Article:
Join Date: Aug 2011
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1) I assure you no plant. I have a detailed write-up and in my initial post, I offered it to anyone who asks. (My purpose in posting was not to illuminate what I think is an unusual problem that I hope few would ever experience, but rather to broadcast the availability of a resource that I found head and shoulders above the others, that saved the day for me, and that others could resort to for whatever problems they might encounter. If I had gone to this guy first, rather than eight days later, I'd have saved myself a lot of hot, sweaty work, a not insignificant expense with no results, and a good deal of angst about ever getting my boat fixed.)
2) If you want to make an exercise out of it, here goes:
A) Assume a system that has been installed and working just fine for years, capable of restoring about 80+ AH of a 100 AH discharge from a day or so on the hook, in 60 minutes of engine running at 1700 RPM.
B) All of a sudden you notice that, shortly after starting engine and setting revs for 1400-1500, the tach reading drops to about 900-1000 and stays there, regardless of changes in engine RPM.
C) Next time you have big nick on the batteries, you notice that concurrent with tach drop, the alternator is putting out much less current and voltage than it should. Getting from "bulk" mode to "acceptance" mode takes way too long. However, once it gets to "acceptance," tach function resumes normal.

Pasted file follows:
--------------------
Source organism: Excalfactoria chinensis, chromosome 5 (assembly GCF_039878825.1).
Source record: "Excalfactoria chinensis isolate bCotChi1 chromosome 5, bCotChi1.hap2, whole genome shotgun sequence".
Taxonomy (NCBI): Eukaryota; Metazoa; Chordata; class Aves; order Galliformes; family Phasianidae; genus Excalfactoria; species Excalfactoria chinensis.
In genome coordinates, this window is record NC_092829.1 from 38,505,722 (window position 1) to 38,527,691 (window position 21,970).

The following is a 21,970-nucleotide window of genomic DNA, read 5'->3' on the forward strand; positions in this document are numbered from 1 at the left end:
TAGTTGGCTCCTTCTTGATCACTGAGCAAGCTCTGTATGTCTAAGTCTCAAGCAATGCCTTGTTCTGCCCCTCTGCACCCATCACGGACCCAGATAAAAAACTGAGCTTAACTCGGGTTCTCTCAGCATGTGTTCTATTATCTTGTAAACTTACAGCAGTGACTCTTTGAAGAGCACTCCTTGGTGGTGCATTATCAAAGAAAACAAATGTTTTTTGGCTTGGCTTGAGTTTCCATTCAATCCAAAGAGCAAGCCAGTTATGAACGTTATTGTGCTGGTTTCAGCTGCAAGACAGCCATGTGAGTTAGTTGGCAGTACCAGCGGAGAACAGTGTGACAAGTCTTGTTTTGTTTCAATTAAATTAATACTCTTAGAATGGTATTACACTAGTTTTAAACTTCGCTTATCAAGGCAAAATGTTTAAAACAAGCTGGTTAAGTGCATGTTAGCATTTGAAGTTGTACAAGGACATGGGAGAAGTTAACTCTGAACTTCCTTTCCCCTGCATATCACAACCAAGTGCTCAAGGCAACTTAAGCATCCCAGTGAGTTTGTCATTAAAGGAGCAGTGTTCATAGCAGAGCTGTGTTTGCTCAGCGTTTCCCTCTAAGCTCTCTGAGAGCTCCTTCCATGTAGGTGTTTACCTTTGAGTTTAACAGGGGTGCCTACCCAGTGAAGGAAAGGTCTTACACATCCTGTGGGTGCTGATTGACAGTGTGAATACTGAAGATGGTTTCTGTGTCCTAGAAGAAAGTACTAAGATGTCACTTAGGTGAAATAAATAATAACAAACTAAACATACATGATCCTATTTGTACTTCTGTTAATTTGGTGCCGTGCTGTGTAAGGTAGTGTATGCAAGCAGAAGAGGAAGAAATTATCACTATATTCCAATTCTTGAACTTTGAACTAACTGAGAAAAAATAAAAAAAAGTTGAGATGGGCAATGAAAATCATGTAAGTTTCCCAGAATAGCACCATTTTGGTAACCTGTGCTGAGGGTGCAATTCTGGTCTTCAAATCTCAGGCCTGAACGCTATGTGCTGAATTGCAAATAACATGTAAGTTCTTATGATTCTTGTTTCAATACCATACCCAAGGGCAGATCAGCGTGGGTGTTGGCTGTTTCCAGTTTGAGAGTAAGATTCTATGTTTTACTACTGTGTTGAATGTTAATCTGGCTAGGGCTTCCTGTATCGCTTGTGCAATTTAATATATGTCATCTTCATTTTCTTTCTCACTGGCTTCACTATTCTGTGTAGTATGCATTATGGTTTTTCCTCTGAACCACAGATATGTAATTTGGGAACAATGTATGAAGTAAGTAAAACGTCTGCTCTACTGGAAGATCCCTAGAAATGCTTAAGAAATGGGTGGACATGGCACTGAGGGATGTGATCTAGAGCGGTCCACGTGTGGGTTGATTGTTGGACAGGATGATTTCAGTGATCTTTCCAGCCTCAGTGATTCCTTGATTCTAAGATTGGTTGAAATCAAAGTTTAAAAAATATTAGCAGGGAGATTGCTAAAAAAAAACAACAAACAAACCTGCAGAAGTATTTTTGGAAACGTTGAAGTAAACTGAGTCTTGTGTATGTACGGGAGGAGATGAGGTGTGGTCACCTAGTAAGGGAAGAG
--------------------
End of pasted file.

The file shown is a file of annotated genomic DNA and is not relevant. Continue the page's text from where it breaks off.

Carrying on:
D) Problem grows worse; now alternator output so low that regulator will never get to "acceptance."
Pause here for first round of answers.
E) Since you have a spare regulator wired in, you switch to the spare regulator. No improvement.
F) You also have spare alternator, so you do alternator swap. No improvement.
G) Flailing around, you lift, inspect, polish, restore and torque all wire terminations, big and little. (We do this every year or so anyhow, so no surprise that they are all clean.) No improvement.
H) Really flailing around, you have the batteries (which aren't very old East Penn gels and which respond to shore-power based charging via Heart Interface as normal) tested, and you take not one, but both alternators to not one, but two qualified alternator shops for complete inspection and testing. All tests show batteries and alternators just fine. Problem persists.
I) At this point, you decide you're not as smart as you thought you were, so you bring in local marine systems outfit with great reputation. They come on board, find nothing amiss but can't solve the problem, and leave reporting selves "stumped."
J) So at this point you decide to perform the always attention-getting "full field" test: everything off, disconnect regulator from alternator, make up a #12 lead with insulated spade on one end and alligator clip on the other, attach spade to field terminal of alternator, start engine and let it settle, and clip alligator to B+ terminal of one battery. Big sparks. No improvement.
OK, who has figured it out?
Last edited by Prescinding; 08-04-2011 at 05:13 PM.